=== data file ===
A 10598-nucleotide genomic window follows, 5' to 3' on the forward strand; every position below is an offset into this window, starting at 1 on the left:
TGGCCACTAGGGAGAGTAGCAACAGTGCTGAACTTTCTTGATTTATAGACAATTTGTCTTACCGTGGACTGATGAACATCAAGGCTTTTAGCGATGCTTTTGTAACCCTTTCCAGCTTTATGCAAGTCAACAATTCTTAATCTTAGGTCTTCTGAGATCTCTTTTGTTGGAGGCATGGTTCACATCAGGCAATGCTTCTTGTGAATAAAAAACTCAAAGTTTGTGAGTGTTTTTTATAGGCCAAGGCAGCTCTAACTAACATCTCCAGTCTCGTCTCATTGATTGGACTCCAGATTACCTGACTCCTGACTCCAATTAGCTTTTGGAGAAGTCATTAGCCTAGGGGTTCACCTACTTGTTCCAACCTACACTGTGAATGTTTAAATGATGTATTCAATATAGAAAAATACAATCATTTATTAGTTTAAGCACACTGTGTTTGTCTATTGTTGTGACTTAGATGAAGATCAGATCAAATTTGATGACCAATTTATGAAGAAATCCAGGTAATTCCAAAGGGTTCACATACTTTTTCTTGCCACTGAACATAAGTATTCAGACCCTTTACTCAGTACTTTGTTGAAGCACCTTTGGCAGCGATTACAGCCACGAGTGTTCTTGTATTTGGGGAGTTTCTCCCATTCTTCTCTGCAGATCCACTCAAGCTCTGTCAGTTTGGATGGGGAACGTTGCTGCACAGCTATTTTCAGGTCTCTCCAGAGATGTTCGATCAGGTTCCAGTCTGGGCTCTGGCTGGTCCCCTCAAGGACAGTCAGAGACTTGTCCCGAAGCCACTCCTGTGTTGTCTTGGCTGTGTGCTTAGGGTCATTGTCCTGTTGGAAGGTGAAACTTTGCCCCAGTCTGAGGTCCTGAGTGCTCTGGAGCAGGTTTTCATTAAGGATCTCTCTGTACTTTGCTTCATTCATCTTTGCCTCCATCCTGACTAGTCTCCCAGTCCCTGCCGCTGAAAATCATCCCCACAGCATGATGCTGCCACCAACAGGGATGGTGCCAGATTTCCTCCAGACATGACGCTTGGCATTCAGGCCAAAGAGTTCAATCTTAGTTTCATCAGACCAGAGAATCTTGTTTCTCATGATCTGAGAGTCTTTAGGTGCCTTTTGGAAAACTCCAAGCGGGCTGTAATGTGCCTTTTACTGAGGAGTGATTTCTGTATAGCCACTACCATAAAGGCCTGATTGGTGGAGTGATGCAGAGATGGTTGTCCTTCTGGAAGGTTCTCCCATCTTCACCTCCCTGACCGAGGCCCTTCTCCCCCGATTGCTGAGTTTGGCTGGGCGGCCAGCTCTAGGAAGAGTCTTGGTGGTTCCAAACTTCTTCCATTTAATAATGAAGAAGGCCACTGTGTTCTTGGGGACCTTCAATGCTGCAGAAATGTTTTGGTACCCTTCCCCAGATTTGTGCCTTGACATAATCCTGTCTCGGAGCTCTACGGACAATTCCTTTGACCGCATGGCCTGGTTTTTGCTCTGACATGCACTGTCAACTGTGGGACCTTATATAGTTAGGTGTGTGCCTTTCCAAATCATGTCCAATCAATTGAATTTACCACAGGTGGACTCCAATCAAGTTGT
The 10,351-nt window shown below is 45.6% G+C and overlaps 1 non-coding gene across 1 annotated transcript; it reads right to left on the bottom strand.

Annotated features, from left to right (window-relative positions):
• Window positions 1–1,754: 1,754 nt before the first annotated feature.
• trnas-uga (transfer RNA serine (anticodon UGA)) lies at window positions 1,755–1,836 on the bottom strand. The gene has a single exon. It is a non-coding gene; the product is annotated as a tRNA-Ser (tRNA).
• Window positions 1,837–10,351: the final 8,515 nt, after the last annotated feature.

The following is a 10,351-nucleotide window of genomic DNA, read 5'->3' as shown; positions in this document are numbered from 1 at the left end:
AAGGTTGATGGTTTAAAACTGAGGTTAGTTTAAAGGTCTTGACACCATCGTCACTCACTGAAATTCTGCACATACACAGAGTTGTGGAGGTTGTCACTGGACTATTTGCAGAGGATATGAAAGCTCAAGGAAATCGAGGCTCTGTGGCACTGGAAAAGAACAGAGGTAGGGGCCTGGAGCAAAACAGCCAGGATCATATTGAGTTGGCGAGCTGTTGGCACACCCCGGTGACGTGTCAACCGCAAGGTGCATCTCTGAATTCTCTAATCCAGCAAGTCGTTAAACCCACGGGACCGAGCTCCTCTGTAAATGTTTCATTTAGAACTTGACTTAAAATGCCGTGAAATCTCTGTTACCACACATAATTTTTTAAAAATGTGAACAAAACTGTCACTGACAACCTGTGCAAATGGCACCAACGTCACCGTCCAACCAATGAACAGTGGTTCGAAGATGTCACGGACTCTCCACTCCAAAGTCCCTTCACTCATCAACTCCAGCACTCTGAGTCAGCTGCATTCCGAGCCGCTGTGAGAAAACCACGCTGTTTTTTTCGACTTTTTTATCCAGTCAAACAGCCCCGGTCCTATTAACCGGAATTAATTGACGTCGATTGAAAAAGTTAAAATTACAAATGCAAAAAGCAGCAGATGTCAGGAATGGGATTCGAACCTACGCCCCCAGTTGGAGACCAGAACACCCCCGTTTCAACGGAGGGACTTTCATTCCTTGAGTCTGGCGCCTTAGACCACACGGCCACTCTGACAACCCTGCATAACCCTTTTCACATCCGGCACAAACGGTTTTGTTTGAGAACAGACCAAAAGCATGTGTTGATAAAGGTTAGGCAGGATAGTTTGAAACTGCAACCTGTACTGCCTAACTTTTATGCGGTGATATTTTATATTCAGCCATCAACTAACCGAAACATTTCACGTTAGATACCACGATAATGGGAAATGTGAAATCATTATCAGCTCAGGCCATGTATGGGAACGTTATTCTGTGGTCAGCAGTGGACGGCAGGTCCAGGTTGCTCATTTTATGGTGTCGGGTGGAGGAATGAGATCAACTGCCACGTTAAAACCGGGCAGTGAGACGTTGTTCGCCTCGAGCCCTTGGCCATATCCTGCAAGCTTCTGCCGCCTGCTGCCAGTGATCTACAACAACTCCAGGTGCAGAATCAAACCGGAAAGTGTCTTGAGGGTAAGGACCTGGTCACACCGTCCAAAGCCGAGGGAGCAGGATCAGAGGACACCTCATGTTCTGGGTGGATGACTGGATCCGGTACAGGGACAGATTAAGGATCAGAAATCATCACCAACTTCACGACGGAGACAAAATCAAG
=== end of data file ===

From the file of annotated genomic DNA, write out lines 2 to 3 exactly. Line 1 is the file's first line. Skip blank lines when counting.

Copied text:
TGGCCACTAGGGAGAGTAGCAACAGTGCTGAACTTTCTTGATTTATAGACAATTTGTCTTACCGTGGACTGATGAACATCAAGGCTTTTAGCGATGCTTTTGTAACCCTTTCCAGCTTTATGCAAGTCAACAATTCTTAATCTTAGGTCTTCTGAGATCTCTTTTGTTGGAGGCATGGTTCACATCAGGCAATGCTTCTTGTGAATAAAAAACTCAAAGTTTGTGAGTGTTTTTTATAGGCCAAGGCAGCTCTAACTAACATCTCCAGTCTCGTCTCATTGATTGGACTCCAGATTACCTGACTCCTGACTCCAATTAGCTTTTGGAGAAGTCATTAGCCTAGGGGTTCACCTACTTGTTCCAACCTACACTGTGAATGTTTAAATGATGTATTCAATATAGAAAAATACAATCATTTATTAGTTTAAGCACACTGTGTTTGTCTATTGTTGTGACTTAGATGAAGATCAGATCAAATTTGATGACCAATTTATGAAGAAATCCAGGTAATTCCAAAGGGTTCACATACTTTTTCTTGCCACTGAACATAAGTATTCAGACCCTTTACTCAGTACTTTGTTGAAGCACCTTTGGCAGCGATTACAGCCACGAGTGTTCTTGTATTTGGGGAGTTTCTCCCATTCTTCTCTGCAGATCCACTCAAGCTCTGTCAGTTTGGATGGGGAACGTTGCTGCACAGCTATTTTCAGGTCTCTCCAGAGATGTTCGATCAGGTTCCAGTCTGGGCTCTGGCTGGTCCCCTCAAGGACAGTCAGAGACTTGTCCCGAAGCCACTCCTGTGTTGTCTTGGCTGTGTGCTTAGGGTCATTGTCCTGTTGGAAGGTGAAACTTTGCCCCAGTCTGAGGTCCTGAGTGCTCTGGAGCAGGTTTTCATTAAGGATCTCTCTGTACTTTGCTTCATTCATCTTTGCCTCCATCCTGACTAGTCTCCCAGTCCCTGCCGCTGAAAATCATCCCCACAGCATGATGCTGCCACCAACAGGGATGGTGCCAGATTTCCTCCAGACATGACGCTTGGCATTCAGGCCAAAGAGTTCAATCTTAGTTTCATCAGACCAGAGAATCTTGTTTCTCATGATCTGAGAGTCTTTAGGTGCCTTTTGGAAAACTCCAAGCGGGCTGTAATGTGCCTTTTACTGAGGAGTGATTTCTGTATAGCCACTACCATAAAGGCCTGATTGGTGGAGTGATGCAGAGATGGTTGTCCTTCTGGAAGGTTCTCCCATCTTCACCTCCCTGACCGAGGCCCTTCTCCCCCGATTGCTGAGTTTGGCTGGGCGGCCAGCTCTAGGAAGAGTCTTGGTGGTTCCAAACTTCTTCCATTTAATAATGAAGAAGGCCACTGTGTTCTTGGGGACCTTCAATGCTGCAGAAATGTTTTGGTACCCTTCCCCAGATTTGTGCCTTGACATAATCCTGTCTCGGAGCTCTACGGACAATTCCTTTGACCGCATGGCCTGGTTTTTGCTCTGACATGCACTGTCAACTGTGGGACCTTATATAGTTAGGTGTGTGCCTTTCCAAATCATGTCCAATCAATTGAATTTACCACAGGTGGACTCCAATCAAGTTGT
The 10,351-nt window shown below is 45.6% G+C and overlaps 1 non-coding gene across 1 annotated transcript; it reads right to left on the bottom strand.